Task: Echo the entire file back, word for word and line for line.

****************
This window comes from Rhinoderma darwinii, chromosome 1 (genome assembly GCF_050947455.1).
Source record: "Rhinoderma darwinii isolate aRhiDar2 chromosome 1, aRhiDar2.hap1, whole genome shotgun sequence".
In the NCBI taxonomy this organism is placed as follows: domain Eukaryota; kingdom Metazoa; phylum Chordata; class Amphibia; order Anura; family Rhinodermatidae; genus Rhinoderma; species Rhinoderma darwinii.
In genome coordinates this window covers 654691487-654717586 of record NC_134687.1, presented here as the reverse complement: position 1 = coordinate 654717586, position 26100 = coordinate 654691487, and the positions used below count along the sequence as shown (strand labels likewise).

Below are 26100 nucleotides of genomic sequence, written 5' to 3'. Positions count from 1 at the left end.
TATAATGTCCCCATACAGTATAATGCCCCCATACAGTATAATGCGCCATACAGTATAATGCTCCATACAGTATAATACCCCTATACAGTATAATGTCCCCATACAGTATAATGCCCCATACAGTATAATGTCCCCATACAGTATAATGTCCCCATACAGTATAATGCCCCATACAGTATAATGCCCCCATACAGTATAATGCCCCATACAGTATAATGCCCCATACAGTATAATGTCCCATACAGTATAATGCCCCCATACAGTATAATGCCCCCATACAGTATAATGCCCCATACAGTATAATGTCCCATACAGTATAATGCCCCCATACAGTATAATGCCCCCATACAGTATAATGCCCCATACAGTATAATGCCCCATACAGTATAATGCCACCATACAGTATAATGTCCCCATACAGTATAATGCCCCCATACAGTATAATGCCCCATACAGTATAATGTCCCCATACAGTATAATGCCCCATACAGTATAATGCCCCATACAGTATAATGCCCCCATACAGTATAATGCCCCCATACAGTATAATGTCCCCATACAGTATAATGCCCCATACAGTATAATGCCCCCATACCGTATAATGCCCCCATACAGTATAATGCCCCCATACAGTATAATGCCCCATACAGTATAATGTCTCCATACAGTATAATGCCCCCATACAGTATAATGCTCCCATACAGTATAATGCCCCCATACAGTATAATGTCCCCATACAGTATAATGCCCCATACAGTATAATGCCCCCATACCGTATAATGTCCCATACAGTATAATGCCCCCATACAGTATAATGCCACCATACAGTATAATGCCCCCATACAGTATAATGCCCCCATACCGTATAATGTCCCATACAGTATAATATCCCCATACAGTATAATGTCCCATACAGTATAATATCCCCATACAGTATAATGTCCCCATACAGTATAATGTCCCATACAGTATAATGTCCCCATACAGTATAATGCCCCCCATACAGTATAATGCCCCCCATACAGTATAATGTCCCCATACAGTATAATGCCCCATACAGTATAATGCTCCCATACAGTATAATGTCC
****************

This window comes from Rhinoderma darwinii, chromosome 1 (genome assembly GCF_050947455.1).
Source record: "Rhinoderma darwinii isolate aRhiDar2 chromosome 1, aRhiDar2.hap1, whole genome shotgun sequence".
In the NCBI taxonomy this organism is placed as follows: domain Eukaryota; kingdom Metazoa; phylum Chordata; class Amphibia; order Anura; family Rhinodermatidae; genus Rhinoderma; species Rhinoderma darwinii.
In genome coordinates this window covers 654691487-654717586 of record NC_134687.1, presented here as the reverse complement: position 1 = coordinate 654717586, position 26100 = coordinate 654691487, and the positions used below count along the sequence as shown (strand labels likewise).

Below are 26100 nucleotides of genomic sequence, written 5' to 3'. Positions count from 1 at the left end.
TATAATGTCCCCATACAGTATAATGCCCCCATACAGTATAATGCGCCATACAGTATAATGCTCCATACAGTATAATACCCCTATACAGTATAATGTCCCCATACAGTATAATGCCCCATACAGTATAATGTCCCCATACAGTATAATGTCCCCATACAGTATAATGCCCCATACAGTATAATGCCCCCATACAGTATAATGCCCCATACAGTATAATGCCCCATACAGTATAATGTCCCATACAGTATAATGCCCCCATACAGTATAATGCCCCCATACAGTATAATGCCCCATACAGTATAATGTCCCATACAGTATAATGCCCCCATACAGTATAATGCCCCCATACAGTATAATGCCCCATACAGTATAATGCCCCATACAGTATAATGCCACCATACAGTATAATGTCCCCATACAGTATAATGCCCCCATACAGTATAATGCCCCATACAGTATAATGTCCCCATACAGTATAATGCCCCATACAGTATAATGCCCCATACAGTATAATGCCCCCATACAGTATAATGCCCCCATACAGTATAATGTCCCCATACAGTATAATGCCCCATACAGTATAATGCCCCCATACCGTATAATGCCCCCATACAGTATAATGCCCCCATACAGTATAATGCCCCATACAGTATAATGTCTCCATACAGTATAATGCCCCCATACAGTATAATGCTCCCATACAGTATAATGCCCCCATACAGTATAATGTCCCCATACAGTATAATGCCCCATACAGTATAATGCCCCCATACCGTATAATGTCCCATACAGTATAATGCCCCCATACAGTATAATGCCACCATACAGTATAATGCCCCCATACAGTATAATGCCCCCATACCGTATAATGTCCCATACAGTATAATATCCCCATACAGTATAATGTCCCATACAGTATAATATCCCCATACAGTATAATGTCCCCATACAGTATAATGTCCCATACAGTATAATGTCCCCATACAGTATAATGCCCCCCATACAGTATAATGCCCCCCATACAGTATAATGTCCCCATACAGTATAATGCCCCATACAGTATAATGCTCCCATACAGTATAATGTCC